# How can two (or more) parties share and agree upon a common random seed?

I really don't know how to call this simple problem: Two (or more) parties need to establish a common (non-secret) value to be used as a seed for a deterministic RNG. The only requirement is that each party can be sure that the seed is really random.

My idea is as follows:

1. Each party generates a random value $x_i$,
2. sends its hash $h(x_i)$ to everyone else,
3. and waits for hashes from all other parties.
4. Then each party sends its original value $x_i$ to everyone else,
5. waits for all the values,
6. and verifies them.
7. Finally, each party computes the seed as $\mathop\oplus\limits_i x_i$

I know that inventing protocols should be left to experts, however, I'm curious if this could work and what's needed for the this. I see that the generated values must be long enough to avoid brute-forcing and that $h$ must be collision-resistant.

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This is pretty much the schoolbook implementation of a shared random number generation (generate, commit, publish). So yeah, it's secure. But this only works for large random numbers, here's a small adaption that allows for arbitrary size integers:

If you need an $n$-bit random number everyone should generate $n$-bit random numbers - this is independent of the security level of the exchange itself. Then everyone also generates a second random number $m$, which is large (say, 256-bit) to prevent bruteforcing, and publish $H(n || m)$. Then after everyone has commited everyone publishes their $m$ and $n$, but only use $n$ for the XOR-sum.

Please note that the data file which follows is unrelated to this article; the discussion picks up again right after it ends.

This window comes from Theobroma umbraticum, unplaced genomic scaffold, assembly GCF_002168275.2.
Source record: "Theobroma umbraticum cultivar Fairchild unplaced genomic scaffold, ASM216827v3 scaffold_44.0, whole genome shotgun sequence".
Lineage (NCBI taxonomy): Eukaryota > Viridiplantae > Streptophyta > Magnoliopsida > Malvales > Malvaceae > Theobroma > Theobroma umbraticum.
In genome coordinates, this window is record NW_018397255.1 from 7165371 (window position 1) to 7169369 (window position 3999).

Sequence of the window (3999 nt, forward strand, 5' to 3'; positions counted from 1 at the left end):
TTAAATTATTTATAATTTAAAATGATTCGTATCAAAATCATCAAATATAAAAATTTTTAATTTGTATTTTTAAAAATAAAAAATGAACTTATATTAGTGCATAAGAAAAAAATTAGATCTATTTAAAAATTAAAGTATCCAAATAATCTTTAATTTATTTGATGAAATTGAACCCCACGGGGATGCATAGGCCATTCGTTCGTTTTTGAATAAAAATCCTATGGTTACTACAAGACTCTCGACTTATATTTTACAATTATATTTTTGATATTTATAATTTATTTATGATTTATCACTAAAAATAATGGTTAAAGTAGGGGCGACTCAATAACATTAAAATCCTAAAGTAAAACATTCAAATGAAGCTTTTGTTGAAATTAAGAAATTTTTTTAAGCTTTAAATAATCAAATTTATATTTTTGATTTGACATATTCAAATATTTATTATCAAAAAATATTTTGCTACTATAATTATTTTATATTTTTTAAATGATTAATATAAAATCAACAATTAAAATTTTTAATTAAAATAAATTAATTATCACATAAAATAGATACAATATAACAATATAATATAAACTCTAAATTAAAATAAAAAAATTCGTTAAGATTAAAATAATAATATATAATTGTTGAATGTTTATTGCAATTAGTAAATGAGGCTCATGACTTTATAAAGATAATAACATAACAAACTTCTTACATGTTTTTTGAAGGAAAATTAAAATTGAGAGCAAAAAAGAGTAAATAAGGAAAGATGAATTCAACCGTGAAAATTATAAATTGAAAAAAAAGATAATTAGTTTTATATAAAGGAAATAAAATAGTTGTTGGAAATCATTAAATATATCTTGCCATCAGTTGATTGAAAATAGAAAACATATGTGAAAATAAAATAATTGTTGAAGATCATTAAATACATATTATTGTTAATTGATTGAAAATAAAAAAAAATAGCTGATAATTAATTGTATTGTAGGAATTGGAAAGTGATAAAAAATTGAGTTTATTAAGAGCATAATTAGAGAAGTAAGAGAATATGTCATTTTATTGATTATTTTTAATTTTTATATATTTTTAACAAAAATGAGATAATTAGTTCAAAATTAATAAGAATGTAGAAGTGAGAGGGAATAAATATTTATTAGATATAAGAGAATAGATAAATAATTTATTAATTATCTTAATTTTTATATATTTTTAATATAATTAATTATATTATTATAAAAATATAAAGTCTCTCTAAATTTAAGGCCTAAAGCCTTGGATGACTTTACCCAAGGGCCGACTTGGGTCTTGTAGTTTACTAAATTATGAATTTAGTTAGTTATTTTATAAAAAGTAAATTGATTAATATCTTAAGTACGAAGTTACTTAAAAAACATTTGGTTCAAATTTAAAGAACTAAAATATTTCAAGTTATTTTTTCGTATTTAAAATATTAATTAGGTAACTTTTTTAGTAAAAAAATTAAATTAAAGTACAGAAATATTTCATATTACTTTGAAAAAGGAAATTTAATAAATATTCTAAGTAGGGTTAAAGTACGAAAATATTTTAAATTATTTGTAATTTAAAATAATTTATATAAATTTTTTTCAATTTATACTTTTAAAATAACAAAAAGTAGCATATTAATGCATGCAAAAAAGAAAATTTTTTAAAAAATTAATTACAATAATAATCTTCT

I'd suggest you to use a 256-bit hash for the commitments.

Beware of all kinds of nastyness with MITM and replay attacks, make sure you do all of this over authenticated channels.

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Since collision resistance is required, the security level of 64 bits provided by a 128 bit hash is insufficient. – CodesInChaos Nov 10 '13 at 17:40
@CodesInChaos I think collision resistance is more of an observation on $h$ rather than a protocol requirement, but I might be wrong. – rath Nov 10 '13 at 19:17
What if instead of generating and hashing $m$ the parties publish their signature on $n$? – rath Nov 10 '13 at 19:36
@rath Without collision resistance a cheater can pick which of them to reveal and the commitment becomes non binding. So collision resistance if an essential part of the protocol. – CodesInChaos Nov 10 '13 at 20:44
@nightcracker: I was thinking about generating large random numbers, as cutting them is trivial and they may be useful when the requirements change. And I was thinking about seeding Salsa20 where 256 bits fit perfectly (as the key). – maaartinus Nov 11 '13 at 11:07